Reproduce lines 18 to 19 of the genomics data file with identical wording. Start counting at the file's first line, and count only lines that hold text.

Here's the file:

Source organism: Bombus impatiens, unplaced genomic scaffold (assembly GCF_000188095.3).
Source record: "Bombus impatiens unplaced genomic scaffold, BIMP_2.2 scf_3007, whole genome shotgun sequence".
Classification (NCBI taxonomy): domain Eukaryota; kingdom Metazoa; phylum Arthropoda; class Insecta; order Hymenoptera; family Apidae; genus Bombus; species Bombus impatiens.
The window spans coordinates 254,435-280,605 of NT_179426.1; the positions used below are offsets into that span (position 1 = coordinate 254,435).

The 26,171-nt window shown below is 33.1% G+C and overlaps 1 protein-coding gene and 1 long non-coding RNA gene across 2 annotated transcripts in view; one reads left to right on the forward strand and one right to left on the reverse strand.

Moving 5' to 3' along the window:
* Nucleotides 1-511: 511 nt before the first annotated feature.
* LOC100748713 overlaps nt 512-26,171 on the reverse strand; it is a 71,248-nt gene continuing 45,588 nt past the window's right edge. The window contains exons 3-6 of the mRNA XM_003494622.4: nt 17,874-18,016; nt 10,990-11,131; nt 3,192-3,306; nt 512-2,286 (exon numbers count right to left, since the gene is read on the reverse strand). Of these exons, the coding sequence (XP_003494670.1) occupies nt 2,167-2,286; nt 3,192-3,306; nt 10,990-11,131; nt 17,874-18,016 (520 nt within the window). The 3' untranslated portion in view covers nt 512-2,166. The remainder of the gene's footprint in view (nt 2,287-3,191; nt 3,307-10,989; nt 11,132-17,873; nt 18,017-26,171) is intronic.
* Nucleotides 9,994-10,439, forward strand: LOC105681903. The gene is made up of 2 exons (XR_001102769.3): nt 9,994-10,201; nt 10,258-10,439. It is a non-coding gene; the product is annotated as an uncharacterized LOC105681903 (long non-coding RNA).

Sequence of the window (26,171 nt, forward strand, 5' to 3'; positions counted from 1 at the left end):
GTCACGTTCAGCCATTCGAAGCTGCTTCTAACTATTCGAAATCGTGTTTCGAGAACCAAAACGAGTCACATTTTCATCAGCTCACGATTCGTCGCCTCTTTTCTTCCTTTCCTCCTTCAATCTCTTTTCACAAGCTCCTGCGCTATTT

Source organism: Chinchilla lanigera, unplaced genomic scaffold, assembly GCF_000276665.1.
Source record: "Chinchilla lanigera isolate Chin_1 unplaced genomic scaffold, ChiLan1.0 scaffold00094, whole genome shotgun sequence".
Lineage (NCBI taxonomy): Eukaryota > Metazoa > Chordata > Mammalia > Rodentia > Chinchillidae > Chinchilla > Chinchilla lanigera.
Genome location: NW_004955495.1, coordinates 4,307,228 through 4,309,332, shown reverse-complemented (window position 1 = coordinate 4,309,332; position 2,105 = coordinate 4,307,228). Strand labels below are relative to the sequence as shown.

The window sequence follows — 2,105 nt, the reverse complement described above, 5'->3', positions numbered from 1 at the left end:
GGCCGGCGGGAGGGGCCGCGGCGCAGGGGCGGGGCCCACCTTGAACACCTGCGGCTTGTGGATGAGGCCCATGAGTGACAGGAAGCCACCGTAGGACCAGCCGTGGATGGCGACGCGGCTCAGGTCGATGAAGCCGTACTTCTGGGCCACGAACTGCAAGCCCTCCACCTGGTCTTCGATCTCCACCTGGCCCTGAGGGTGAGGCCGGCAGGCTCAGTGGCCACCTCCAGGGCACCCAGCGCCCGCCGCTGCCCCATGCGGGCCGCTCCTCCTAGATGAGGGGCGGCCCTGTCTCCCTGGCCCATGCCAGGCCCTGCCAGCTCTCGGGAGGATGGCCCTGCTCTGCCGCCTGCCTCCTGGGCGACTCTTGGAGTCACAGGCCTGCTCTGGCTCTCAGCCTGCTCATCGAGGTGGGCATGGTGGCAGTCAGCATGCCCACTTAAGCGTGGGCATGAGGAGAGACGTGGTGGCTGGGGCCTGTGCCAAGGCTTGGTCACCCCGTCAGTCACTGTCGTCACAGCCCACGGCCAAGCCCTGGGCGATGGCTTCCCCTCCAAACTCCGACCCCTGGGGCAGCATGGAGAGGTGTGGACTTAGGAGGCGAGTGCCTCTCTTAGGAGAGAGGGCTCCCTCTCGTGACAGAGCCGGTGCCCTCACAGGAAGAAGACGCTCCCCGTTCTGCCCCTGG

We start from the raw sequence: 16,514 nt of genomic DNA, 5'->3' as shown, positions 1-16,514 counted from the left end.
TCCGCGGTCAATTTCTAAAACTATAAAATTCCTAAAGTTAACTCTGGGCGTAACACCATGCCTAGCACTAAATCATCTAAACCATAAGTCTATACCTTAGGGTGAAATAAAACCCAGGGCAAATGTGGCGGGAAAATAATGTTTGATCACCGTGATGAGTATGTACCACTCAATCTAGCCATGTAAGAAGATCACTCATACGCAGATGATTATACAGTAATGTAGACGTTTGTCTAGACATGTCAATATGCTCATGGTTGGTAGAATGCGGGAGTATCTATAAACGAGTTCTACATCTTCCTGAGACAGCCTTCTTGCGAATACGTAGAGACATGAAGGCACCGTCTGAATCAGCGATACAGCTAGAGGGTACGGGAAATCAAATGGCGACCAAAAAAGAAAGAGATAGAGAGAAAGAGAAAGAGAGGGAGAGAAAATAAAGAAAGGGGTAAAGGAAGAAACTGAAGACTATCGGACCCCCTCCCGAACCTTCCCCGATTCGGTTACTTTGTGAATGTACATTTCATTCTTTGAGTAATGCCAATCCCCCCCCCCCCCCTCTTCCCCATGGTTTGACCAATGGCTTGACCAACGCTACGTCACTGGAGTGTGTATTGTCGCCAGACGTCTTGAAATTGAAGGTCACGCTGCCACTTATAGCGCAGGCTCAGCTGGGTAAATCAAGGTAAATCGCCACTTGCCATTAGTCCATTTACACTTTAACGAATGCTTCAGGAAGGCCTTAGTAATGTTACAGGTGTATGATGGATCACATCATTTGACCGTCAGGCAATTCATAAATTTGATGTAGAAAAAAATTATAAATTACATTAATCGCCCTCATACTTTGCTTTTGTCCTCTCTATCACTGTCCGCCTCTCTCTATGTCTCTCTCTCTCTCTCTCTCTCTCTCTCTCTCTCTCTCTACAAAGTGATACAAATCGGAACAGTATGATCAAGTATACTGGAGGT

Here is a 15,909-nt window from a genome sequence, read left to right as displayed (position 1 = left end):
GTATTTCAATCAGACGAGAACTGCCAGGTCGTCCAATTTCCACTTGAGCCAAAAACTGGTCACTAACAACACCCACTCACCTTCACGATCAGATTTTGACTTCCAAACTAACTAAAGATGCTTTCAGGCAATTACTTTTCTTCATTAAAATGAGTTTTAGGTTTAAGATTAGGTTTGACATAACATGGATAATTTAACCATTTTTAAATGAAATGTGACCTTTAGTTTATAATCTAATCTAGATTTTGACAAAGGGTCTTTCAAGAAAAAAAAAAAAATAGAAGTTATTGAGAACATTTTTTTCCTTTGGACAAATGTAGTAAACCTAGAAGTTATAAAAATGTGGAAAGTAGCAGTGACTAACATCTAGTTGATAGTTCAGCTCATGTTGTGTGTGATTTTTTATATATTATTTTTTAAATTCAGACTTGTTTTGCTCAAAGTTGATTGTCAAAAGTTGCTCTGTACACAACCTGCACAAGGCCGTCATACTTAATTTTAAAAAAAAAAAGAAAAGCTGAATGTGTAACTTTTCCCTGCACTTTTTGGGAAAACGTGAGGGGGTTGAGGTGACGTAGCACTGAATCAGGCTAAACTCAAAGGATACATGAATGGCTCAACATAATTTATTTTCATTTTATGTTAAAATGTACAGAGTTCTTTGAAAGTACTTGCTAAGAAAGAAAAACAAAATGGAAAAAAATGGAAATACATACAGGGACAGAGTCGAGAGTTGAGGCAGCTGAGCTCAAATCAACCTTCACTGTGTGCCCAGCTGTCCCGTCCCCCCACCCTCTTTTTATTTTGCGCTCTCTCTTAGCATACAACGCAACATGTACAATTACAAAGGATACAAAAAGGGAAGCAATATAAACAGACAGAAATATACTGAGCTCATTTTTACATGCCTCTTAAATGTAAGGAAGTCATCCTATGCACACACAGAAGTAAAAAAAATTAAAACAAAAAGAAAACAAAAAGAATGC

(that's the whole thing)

We start from the raw sequence: 16,514 nt of genomic DNA, 5'->3' as shown, positions 1-16,514 counted from the left end.
TCCGCGGTCAATTTCTAAAACTATAAAATTCCTAAAGTTAACTCTGGGCGTAACACCATGCCTAGCACTAAATCATCTAAACCATAAGTCTATACCTTAGGGTGAAATAAAACCCAGGGCAAATGTGGCGGGAAAATAATGTTTGATCACCGTGATGAGTATGTACCACTCAATCTAGCCATGTAAGAAGATCACTCATACGCAGATGATTATACAGTAATGTAGACGTTTGTCTAGACATGTCAATATGCTCATGGTTGGTAGAATGCGGGAGTATCTATAAACGAGTTCTACATCTTCCTGAGACAGCCTTCTTGCGAATACGTAGAGACATGAAGGCACCGTCTGAATCAGCGATACAGCTAGAGGGTACGGGAAATCAAATGGCGACCAAAAAAGAAAGAGATAGAGAGAAAGAGAAAGAGAGGGAGAGAAAATAAAGAAAGGGGTAAAGGAAGAAACTGAAGACTATCGGACCCCCTCCCGAACCTTCCCCGATTCGGTTACTTTGTGAATGTACATTTCATTCTTTGAGTAATGCCAATCCCCCCCCCCCCCCTCTTCCCCATGGTTTGACCAATGGCTTGACCAACGCTACGTCACTGGAGTGTGTATTGTCGCCAGACGTCTTGAAATTGAAGGTCACGCTGCCACTTATAGCGCAGGCTCAGCTGGGTAAATCAAGGTAAATCGCCACTTGCCATTAGTCCATTTACACTTTAACGAATGCTTCAGGAAGGCCTTAGTAATGTTACAGGTGTATGATGGATCACATCATTTGACCGTCAGGCAATTCATAAATTTGATGTAGAAAAAAATTATAAATTACATTAATCGCCCTCATACTTTGCTTTTGTCCTCTCTATCACTGTCCGCCTCTCTCTATGTCTCTCTCTCTCTCTCTCTCTCTCTCTCTCTCTCTCTCTACAAAGTGATACAAATCGGAACAGTATGATCAAGTATACTGGAGGT